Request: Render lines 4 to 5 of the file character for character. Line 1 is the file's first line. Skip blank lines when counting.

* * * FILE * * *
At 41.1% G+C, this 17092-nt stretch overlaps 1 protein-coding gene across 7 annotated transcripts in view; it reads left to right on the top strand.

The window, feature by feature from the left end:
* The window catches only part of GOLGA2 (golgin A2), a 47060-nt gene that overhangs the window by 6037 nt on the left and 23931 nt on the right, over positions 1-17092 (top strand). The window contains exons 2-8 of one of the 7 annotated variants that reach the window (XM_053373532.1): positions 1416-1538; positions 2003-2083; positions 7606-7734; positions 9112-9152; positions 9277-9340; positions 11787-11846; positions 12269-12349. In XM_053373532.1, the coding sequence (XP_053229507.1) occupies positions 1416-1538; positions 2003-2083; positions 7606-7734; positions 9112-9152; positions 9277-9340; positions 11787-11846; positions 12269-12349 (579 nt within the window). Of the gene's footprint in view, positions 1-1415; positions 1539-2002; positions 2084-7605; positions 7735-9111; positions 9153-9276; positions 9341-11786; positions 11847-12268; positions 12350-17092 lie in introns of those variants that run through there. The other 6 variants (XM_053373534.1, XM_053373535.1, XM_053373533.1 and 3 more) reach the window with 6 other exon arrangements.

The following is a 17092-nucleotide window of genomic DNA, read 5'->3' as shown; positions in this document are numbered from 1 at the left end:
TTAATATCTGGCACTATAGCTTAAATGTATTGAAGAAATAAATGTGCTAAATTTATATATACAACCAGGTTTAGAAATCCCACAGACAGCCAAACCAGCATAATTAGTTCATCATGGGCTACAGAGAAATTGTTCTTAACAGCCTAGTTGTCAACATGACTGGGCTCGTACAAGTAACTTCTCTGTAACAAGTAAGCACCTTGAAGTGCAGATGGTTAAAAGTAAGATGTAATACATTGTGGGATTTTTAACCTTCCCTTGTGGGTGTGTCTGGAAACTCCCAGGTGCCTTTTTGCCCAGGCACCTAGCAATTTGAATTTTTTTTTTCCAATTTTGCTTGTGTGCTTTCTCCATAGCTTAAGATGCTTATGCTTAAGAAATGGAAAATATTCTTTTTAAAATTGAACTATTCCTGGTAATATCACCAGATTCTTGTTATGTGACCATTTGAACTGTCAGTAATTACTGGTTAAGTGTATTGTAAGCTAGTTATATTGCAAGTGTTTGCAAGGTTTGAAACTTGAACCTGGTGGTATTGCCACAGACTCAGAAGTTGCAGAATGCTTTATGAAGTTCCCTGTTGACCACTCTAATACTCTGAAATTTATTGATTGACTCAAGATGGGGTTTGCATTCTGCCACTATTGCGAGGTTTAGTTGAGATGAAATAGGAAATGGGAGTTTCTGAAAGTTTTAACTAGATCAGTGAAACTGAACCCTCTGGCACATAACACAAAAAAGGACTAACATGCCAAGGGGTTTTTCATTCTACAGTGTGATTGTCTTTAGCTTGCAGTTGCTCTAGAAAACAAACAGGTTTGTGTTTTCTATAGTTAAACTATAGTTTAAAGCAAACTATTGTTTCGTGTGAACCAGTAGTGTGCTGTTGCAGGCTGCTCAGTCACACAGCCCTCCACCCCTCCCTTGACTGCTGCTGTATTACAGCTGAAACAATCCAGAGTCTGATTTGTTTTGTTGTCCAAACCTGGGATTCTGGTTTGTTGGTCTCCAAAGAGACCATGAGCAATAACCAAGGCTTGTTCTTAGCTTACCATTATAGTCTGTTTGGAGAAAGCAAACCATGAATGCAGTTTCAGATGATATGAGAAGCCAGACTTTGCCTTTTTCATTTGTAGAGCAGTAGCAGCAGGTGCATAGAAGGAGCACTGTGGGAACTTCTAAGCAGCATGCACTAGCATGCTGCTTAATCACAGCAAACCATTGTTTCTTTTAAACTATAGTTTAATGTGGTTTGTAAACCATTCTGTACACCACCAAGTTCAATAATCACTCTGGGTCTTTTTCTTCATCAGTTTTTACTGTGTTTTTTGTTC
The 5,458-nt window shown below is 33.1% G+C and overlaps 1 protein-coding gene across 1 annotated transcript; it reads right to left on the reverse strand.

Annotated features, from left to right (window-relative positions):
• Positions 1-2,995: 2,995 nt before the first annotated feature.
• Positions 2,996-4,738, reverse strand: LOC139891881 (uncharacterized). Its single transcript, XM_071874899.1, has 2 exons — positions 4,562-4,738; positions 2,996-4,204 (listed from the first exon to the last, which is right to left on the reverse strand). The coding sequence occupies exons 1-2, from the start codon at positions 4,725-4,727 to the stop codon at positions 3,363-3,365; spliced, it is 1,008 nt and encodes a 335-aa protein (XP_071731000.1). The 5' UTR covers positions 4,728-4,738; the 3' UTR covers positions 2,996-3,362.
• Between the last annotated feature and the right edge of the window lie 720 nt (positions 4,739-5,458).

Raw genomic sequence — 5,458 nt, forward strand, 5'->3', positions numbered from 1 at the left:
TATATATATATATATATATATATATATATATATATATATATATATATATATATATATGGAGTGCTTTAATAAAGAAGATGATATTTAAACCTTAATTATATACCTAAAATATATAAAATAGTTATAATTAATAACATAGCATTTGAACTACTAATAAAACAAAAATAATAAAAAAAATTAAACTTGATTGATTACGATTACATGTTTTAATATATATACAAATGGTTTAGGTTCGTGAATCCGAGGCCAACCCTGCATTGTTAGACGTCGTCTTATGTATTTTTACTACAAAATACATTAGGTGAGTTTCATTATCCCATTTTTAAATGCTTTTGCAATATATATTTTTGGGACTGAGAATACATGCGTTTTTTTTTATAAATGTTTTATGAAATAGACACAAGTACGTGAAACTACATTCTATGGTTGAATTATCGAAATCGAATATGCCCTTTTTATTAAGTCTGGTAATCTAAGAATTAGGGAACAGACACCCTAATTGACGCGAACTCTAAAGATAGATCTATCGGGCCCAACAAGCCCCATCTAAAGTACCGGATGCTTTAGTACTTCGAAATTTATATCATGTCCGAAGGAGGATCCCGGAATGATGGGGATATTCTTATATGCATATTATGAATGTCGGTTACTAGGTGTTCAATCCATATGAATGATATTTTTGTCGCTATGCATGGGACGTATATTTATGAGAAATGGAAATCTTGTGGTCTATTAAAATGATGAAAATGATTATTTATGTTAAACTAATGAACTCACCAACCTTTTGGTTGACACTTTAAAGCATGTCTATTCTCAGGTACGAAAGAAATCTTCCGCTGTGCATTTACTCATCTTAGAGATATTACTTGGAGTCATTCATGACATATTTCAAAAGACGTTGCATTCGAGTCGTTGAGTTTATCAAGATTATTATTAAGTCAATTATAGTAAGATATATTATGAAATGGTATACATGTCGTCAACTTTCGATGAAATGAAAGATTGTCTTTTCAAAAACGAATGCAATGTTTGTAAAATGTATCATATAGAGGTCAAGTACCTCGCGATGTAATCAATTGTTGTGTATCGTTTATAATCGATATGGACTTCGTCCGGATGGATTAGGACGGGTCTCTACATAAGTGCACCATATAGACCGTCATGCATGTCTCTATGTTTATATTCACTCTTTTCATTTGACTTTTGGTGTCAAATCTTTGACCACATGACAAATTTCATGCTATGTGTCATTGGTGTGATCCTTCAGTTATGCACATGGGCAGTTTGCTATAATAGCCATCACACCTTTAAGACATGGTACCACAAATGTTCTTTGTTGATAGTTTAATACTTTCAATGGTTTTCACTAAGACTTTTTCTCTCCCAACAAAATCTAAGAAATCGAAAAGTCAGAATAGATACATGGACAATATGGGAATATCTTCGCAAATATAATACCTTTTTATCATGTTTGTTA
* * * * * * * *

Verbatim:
The following is a 17092-nucleotide window of genomic DNA, read 5'->3' as shown; positions in this document are numbered from 1 at the left end:
TTAATATCTGGCACTATAGCTTAAATGTATTGAAGAAATAAATGTGCTAAATTTATATATACAACCAGGTTTAGAAATCCCACAGACAGCCAAACCAGCATAATTAGTTCATCATGGGCTACAGAGAAATTGTTCTTAACAGCCTAGTTGTCAACATGACTGGGCTCGTACAAGTAACTTCTCTGTAACAAGTAAGCACCTTGAAGTGCAGATGGTTAAAAGTAAGATGTAATACATTGTGGGATTTTTAACCTTCCCTTGTGGGTGTGTCTGGAAACTCCCAGGTGCCTTTTTGCCCAGGCACCTAGCAATTTGAATTTTTTTTTTCCAATTTTGCTTGTGTGCTTTCTCCATAGCTTAAGATGCTTATGCTTAAGAAATGGAAAATATTCTTTTTAAAATTGAACTATTCCTGGTAATATCACCAGATTCTTGTTATGTGACCATTTGAACTGTCAGTAATTACTGGTTAAGTGTATTGTAAGCTAGTTATATTGCAAGTGTTTGCAAGGTTTGAAACTTGAACCTGGTGGTATTGCCACAGACTCAGAAGTTGCAGAATGCTTTATGAAGTTCCCTGTTGACCACTCTAATACTCTGAAATTTATTGATTGACTCAAGATGGGGTTTGCATTCTGCCACTATTGCGAGGTTTAGTTGAGATGAAATAGGAAATGGGAGTTTCTGAAAGTTTTAACTAGATCAGTGAAACTGAACCCTCTGGCACATAACACAAAAAAGGACTAACATGCCAAGGGGTTTTTCATTCTACAGTGTGATTGTCTTTAGCTTGCAGTTGCTCTAGAAAACAAACAGGTTTGTGTTTTCTATAGTTAAACTATAGTTTAAAGCAAACTATTGTTTCGTGTGAACCAGTAGTGTGCTGTTGCAGGCTGCTCAGTCACACAGCCCTCCACCCCTCCCTTGACTGCTGCTGTATTACAGCTGAAACAATCCAGAGTCTGATTTGTTTTGTTGTCCAAACCTGGGATTCTGGTTTGTTGGTCTCCAAAGAGACCATGAGCAATAACCAAGGCTTGTTCTTAGCTTACCATTATAGTCTGTTTGGAGAAAGCAAACCATGAATGCAGTTTCAGATGATATGAGAAGCCAGACTTTGCCTTTTTCATTTGTAGAGCAGTAGCAGCAGGTGCATAGAAGGAGCACTGTGGGAACTTCTAAGCAGCATGCACTAGCATGCTGCTTAATCACAGCAAACCATTGTTTCTTTTAAACTATAGTTTAATGTGGTTTGTAAACCATTCTGTACACCACCAAGTTCAATAATCACTCTGGGTCTTTTTCTTCATCAGTTTTTACTGTGTTTTTTGTTC